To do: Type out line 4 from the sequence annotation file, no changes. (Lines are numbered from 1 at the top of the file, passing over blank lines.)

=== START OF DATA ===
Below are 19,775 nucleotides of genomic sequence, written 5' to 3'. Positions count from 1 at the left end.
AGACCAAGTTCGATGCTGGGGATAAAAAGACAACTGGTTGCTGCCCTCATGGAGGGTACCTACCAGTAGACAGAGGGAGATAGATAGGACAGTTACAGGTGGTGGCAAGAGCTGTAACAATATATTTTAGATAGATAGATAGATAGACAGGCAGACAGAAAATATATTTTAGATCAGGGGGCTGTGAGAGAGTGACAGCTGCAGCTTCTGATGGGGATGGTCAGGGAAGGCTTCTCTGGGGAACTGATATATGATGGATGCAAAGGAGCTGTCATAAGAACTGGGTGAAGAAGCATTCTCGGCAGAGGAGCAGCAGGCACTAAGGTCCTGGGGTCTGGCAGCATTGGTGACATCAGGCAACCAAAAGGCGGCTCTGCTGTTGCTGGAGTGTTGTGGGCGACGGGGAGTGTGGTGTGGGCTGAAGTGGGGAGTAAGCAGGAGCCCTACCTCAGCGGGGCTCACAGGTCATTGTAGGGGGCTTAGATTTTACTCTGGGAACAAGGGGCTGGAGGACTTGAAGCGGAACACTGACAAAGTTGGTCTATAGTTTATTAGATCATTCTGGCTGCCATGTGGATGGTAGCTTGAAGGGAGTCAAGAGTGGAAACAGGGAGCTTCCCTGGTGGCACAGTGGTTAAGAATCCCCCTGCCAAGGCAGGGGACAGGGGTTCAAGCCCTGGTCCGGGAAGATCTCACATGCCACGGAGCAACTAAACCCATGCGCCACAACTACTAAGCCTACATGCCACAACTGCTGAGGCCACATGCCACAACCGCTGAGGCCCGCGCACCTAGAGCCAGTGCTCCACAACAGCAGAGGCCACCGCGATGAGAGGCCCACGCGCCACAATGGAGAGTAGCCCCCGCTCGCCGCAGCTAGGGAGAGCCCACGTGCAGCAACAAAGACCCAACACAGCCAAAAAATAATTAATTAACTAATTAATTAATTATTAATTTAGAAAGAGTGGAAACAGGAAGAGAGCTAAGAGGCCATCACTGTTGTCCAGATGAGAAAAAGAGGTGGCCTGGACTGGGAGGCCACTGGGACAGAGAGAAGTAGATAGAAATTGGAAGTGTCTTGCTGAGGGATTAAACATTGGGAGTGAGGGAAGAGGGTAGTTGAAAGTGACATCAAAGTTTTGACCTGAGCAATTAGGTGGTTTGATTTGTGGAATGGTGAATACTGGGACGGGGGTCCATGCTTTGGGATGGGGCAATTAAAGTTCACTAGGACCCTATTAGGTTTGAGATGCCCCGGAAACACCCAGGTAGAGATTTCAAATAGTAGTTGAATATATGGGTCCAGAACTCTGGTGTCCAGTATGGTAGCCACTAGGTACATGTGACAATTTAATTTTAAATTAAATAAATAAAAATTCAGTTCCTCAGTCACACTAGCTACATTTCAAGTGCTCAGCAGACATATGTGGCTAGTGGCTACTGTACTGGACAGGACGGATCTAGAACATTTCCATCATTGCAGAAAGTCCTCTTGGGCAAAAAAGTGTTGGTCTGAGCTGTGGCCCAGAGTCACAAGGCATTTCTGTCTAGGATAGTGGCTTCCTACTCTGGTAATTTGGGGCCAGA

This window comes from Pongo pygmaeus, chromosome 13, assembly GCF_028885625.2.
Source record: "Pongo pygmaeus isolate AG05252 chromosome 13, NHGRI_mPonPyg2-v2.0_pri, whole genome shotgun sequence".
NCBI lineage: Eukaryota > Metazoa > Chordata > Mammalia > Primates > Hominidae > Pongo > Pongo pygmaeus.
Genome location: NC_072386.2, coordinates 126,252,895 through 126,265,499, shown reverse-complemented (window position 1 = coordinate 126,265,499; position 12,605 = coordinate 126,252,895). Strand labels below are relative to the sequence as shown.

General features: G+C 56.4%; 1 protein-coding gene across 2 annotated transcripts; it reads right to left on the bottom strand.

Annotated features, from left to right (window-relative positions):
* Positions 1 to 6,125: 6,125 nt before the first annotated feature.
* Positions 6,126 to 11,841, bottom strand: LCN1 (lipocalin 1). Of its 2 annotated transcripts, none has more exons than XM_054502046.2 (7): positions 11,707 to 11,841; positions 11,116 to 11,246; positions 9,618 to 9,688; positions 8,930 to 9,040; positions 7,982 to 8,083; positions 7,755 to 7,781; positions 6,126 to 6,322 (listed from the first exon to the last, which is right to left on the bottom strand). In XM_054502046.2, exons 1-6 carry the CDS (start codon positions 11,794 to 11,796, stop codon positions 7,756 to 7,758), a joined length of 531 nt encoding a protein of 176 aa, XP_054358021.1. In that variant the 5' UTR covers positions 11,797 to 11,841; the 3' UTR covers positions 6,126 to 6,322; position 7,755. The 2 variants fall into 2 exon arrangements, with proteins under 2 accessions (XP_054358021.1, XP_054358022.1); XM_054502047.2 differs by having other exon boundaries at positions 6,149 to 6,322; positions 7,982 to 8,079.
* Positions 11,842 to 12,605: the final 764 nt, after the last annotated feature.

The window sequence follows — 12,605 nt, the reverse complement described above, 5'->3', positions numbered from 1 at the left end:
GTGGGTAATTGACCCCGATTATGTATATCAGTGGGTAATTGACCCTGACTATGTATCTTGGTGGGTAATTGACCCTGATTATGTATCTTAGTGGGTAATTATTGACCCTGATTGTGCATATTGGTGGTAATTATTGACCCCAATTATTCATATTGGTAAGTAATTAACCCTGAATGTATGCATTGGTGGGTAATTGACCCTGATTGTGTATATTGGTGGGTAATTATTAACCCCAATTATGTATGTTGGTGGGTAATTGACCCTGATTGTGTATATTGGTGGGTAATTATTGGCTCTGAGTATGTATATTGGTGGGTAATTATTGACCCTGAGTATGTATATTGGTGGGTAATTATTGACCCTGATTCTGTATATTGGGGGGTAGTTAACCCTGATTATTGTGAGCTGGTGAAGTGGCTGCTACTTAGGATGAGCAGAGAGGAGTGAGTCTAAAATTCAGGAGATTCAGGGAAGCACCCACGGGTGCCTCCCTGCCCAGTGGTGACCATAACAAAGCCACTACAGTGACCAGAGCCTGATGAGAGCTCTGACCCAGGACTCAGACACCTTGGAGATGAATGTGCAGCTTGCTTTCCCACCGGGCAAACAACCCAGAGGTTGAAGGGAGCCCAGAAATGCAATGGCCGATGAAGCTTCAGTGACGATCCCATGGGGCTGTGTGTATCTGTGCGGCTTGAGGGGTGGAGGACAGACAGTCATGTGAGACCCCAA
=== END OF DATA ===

Source record: "Pongo pygmaeus isolate AG05252 chromosome 13, NHGRI_mPonPyg2-v2.0_pri, whole genome shotgun sequence".